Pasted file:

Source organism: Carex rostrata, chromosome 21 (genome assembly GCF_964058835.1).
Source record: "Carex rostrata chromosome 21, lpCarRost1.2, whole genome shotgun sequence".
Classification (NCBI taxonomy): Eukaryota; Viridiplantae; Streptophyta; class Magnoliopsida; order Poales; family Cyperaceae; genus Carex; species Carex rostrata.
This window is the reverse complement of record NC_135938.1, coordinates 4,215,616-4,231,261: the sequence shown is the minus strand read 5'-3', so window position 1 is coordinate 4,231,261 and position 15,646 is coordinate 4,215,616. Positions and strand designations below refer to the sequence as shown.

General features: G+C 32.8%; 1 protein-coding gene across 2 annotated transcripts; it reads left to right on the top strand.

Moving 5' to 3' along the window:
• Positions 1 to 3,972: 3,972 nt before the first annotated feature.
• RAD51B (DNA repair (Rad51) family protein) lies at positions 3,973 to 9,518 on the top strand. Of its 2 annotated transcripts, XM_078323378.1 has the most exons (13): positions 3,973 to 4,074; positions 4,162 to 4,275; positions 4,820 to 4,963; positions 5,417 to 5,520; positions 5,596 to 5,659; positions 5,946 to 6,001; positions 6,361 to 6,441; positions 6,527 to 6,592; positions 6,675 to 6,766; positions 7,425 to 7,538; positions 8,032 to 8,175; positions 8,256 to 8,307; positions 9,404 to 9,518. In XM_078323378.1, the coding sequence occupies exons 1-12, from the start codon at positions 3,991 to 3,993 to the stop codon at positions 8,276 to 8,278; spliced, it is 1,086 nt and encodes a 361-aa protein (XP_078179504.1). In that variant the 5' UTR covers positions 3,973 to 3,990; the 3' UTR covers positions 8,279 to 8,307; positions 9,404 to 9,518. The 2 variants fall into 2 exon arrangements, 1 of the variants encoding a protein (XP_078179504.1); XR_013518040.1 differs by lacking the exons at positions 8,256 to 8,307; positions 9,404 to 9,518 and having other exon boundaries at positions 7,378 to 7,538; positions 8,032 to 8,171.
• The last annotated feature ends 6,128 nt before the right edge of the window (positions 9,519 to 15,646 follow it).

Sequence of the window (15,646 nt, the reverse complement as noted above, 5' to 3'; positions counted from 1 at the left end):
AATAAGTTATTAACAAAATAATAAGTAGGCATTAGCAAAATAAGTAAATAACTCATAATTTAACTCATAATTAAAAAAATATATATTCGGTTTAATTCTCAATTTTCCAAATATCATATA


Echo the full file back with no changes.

Source organism: Carex rostrata, chromosome 21 (genome assembly GCF_964058835.1).
Source record: "Carex rostrata chromosome 21, lpCarRost1.2, whole genome shotgun sequence".
Classification (NCBI taxonomy): Eukaryota; Viridiplantae; Streptophyta; class Magnoliopsida; order Poales; family Cyperaceae; genus Carex; species Carex rostrata.
This window is the reverse complement of record NC_135938.1, coordinates 4,215,616-4,231,261: the sequence shown is the minus strand read 5'-3', so window position 1 is coordinate 4,231,261 and position 15,646 is coordinate 4,215,616. Positions and strand designations below refer to the sequence as shown.

General features: G+C 32.8%; 1 protein-coding gene across 2 annotated transcripts; it reads left to right on the top strand.

Moving 5' to 3' along the window:
• Positions 1 to 3,972: 3,972 nt before the first annotated feature.
• RAD51B (DNA repair (Rad51) family protein) lies at positions 3,973 to 9,518 on the top strand. Of its 2 annotated transcripts, XM_078323378.1 has the most exons (13): positions 3,973 to 4,074; positions 4,162 to 4,275; positions 4,820 to 4,963; positions 5,417 to 5,520; positions 5,596 to 5,659; positions 5,946 to 6,001; positions 6,361 to 6,441; positions 6,527 to 6,592; positions 6,675 to 6,766; positions 7,425 to 7,538; positions 8,032 to 8,175; positions 8,256 to 8,307; positions 9,404 to 9,518. In XM_078323378.1, the coding sequence occupies exons 1-12, from the start codon at positions 3,991 to 3,993 to the stop codon at positions 8,276 to 8,278; spliced, it is 1,086 nt and encodes a 361-aa protein (XP_078179504.1). In that variant the 5' UTR covers positions 3,973 to 3,990; the 3' UTR covers positions 8,279 to 8,307; positions 9,404 to 9,518. The 2 variants fall into 2 exon arrangements, 1 of the variants encoding a protein (XP_078179504.1); XR_013518040.1 differs by lacking the exons at positions 8,256 to 8,307; positions 9,404 to 9,518 and having other exon boundaries at positions 7,378 to 7,538; positions 8,032 to 8,171.
• The last annotated feature ends 6,128 nt before the right edge of the window (positions 9,519 to 15,646 follow it).

Sequence of the window (15,646 nt, the reverse complement as noted above, 5' to 3'; positions counted from 1 at the left end):
AATAAGTTATTAACAAAATAATAAGTAGGCATTAGCAAAATAAGTAAATAACTCATAATTTAACTCATAATTAAAAAAATATATATTCGGTTTAATTCTCAATTTTCCAAATATCATATA